Once a refugee, now a supermodel, Halima Aden takes on children’s rights

Supermodel Halima Aden, once a child refugee herself, is now an ambassador for UNICEF. (Shutterstock)
Updated 14 August 2018
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Once a refugee, now a supermodel, Halima Aden takes on children’s rights

  • Aden was announced as a UNICEF ambassador in July this year
  • The 20-year-old was the first model to sport a hijab at fashion weeks in both New York and Milan

JEDDAH: Somali-American supermodel Halima Aden, an ambassador for UNICEF, is using her voice to advocate for children’s rights.

The former child refugee, who came to the United States during the Somali Civil War in the early 1990s, shared a video on her social media account on the subject with the hashtag AChildIsAChild, writing: “@unicefusa helps to keep children safe and protects their rights, no matter where they are. That work is more essential now than ever, with nearly 50 million children uprooted across the globe. Who do you hear?”

Aden, who has 680,000 followers on Instagram, was announced as a UNICEF ambassador in July this year. Aden has described her appointment as a “lifelong dream” and her “proudest accomplishment to date.” Her mission is to “put children first.”

As a refugee herself, she possesses a unique understanding of the needs, hopes and dreams of the 30 million children around the world who have been forcibly displaced by conflict.

The 20-year-old was the first model to sport a hijab at fashion weeks in both New York and Milan. She made history by being the first woman to wear a hijab at a Miss USA state pageant and was the first model to wear her hijab on the covers of major women’s magazines, such as Allure, British Vogue and Teen Vogue.

Aden was born in Kakuma, a refugee camp in Kenya, after her family fled civil war in Somalia. She lived there for seven years with her parents before moving to the US. Growing up, UNICEF played an important role in her life as it provided her with an education.

She has earlier stated her concerns about immigrant children who are being separated from their families at the US border.

The pioneering Muslim model’s passion for helping refugees, particularly children, has taken her to many places. The activist most recently visited her refugee camp in Somalia, where she shared her story with hundreds of children.

“Although the children here (in Kakuma) may be refugees, first and foremost they are children. They deserve every opportunity to flourish, to hope, to dream, to be successful,” she had said.

Earlier, she traveled with UNICEF Next Generation from Mexico City to Chiapas, the southern Mexico state bordering Guatemala, where she met with migrants living at local shelters and migrant women attending village schools.

In March this year, Aden inspired students at UNICEF’s Annual Summit in Washington, DC by speaking at the Women’s Empowerment and Leadership panel session.


Imaan Hammam gets colorful in Versace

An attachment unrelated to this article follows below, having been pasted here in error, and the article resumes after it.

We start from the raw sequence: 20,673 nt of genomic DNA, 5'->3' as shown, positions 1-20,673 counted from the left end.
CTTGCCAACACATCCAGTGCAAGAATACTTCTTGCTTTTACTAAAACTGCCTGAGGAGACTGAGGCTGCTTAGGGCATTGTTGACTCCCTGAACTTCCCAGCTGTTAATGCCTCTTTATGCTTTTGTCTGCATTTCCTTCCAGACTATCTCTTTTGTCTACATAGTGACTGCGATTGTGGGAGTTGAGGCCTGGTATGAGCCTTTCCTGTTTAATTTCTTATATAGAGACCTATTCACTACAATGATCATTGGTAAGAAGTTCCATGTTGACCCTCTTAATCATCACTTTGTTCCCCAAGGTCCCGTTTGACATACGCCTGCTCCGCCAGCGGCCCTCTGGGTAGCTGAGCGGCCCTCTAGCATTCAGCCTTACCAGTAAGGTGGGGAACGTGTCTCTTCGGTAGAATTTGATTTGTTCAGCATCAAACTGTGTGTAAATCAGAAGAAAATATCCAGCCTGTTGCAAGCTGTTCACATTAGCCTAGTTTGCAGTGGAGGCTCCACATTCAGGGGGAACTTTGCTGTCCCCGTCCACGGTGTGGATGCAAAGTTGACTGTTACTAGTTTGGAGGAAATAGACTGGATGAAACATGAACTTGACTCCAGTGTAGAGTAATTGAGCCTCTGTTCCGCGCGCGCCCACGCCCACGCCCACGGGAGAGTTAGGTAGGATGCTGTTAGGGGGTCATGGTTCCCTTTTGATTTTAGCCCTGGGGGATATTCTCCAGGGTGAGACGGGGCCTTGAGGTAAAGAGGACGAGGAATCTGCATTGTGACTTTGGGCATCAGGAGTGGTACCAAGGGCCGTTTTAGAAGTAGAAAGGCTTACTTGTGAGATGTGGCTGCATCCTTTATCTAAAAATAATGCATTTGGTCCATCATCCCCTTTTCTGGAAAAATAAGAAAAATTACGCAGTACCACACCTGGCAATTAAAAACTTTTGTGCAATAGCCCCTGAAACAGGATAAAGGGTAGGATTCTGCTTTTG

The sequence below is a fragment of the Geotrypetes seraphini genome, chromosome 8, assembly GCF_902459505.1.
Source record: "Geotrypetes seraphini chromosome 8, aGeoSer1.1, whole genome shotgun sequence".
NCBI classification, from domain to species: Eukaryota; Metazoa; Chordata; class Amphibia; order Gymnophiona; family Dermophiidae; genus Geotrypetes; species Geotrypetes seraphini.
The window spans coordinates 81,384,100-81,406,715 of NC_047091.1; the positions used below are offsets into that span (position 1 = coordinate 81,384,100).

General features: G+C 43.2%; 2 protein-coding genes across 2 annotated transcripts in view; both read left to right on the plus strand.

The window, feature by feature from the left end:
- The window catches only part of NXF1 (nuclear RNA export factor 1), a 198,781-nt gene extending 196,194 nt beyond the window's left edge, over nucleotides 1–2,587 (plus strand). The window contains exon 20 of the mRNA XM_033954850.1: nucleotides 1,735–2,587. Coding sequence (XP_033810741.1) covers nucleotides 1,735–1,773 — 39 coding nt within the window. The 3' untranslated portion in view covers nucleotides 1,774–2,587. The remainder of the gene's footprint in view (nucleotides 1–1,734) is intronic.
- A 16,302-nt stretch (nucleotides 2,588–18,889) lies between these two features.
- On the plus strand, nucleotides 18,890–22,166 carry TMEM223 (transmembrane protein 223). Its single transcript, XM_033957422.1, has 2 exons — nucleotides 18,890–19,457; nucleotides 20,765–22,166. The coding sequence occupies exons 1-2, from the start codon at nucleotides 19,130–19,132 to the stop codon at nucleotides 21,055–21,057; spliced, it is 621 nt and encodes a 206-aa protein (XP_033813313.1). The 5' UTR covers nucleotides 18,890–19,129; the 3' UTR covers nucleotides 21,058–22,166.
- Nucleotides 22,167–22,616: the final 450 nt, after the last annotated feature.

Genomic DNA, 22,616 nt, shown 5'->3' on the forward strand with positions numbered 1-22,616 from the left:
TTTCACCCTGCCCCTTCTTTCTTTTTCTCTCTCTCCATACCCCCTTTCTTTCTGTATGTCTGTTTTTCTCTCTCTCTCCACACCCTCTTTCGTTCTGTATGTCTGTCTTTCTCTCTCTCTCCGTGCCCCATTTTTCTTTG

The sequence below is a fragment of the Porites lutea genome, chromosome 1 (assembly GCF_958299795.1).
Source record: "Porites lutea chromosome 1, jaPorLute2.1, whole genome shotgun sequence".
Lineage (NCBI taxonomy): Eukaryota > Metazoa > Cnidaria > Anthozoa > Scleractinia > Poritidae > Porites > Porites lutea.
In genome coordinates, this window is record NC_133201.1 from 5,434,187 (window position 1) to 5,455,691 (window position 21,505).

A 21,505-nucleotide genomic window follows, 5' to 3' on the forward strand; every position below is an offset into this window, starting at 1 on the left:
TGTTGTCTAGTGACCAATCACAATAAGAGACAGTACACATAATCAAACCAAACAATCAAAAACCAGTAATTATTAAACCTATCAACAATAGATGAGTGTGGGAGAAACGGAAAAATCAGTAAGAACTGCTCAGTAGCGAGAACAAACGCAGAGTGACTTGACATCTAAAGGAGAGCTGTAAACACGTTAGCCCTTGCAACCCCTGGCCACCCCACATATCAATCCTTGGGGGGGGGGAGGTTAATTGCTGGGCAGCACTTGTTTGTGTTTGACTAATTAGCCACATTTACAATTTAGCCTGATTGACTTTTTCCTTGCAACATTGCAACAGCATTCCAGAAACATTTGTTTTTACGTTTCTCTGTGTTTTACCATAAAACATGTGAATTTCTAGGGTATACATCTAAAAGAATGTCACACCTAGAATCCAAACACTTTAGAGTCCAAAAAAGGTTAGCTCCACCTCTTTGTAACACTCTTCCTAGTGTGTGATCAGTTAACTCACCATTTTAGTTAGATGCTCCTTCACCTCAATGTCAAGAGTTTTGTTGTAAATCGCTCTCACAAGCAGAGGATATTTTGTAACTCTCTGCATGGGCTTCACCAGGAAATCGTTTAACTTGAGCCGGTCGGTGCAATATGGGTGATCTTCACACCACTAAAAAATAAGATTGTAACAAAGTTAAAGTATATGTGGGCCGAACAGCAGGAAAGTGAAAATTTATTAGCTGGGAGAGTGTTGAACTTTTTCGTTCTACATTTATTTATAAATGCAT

Updated 22 September 2018
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Imaan Hammam gets colorful in Versace

DUBAI: Italy’s Versace played with bold prints, patchwork and leather in its Spring/Summer 2019 women’s collection in a star-studded show on Friday, the third day of Milan’s fashion week.
Dutch-Moroccan-Egyptian model Imaan Hammam, who has walked for the fashion house before, took to the runway in an elaborated denim pantsuit emblazoned with Versace’s flagship prints in neon colors.

Imaan Hammam. (AFP)


Meanwhile, celebrity model Bella Hadid, who walked the show with sister Gigi, wore a tight one-shouldered mini dress in yellow leather and matching sneakers.
Singers Leona Lewis, Nicki Minaj and Rita Ora, model Rosie Huntington-Whiteley, actor Luke Evans and Italian influencer Chiara Ferragni were all in the front row of an enormous industrial space in the modern CityLife neighborhood where the runway show was held, Reuters reported.

Bella Hadid. (AFP)


Pale yellow walls formed a background to a carpeted floor that echoed some of the prints used in the collection — colored stripes, bright flowers over pinstripes, checks, roses and small flowers mimicking animal prints.
“The style of the Versace woman is so recognizable that it need not be explained. She is not afraid of showing her personality and she is extremely feminine and confident,” read a style note by the fashion house, known for its daring designs.
Close-fitting silhouettes, ruched flared trousers and layered looks, with tulle mini-dresses paired with silk-printed longer ones, designed by Artistic Director and Vice President Donatella Versace, paraded down the catwalk in orange, violet and lime colors.

Gigi Hadid. (AFP)


“The all-over prints of the clothes are overlapped with neat nonchalance,” the note said.
For the evening, Versace flaunted a black satin tuxedo paired with flared trousers, or knee-length leather skirts with golden buttons.
Nineties supermodel Shalom Harlow closed the show, donning a long tulle dress with colorful flower embellishments that flared out in a transparent, sparkly black skirt.
Some of the models carried big boxed bags that echoed old-fashioned travel trunks, or large PVC shopping bags emblazoned with Versace writing. On their feet they wore chunky sneakers, college shoes, or square-heeled sandals, while their ears featured big flower-shaped ear-cuffs matched with hairpins.
The brand with the famed Medusa logo said that her “mystic powers and ever-powerful persona are evident now more than ever,” according to the show notes.
Fake snakeskin, flowers, polished leather and layer upon layer, the Versace collection was eclectic and refined, AFP noted in its review.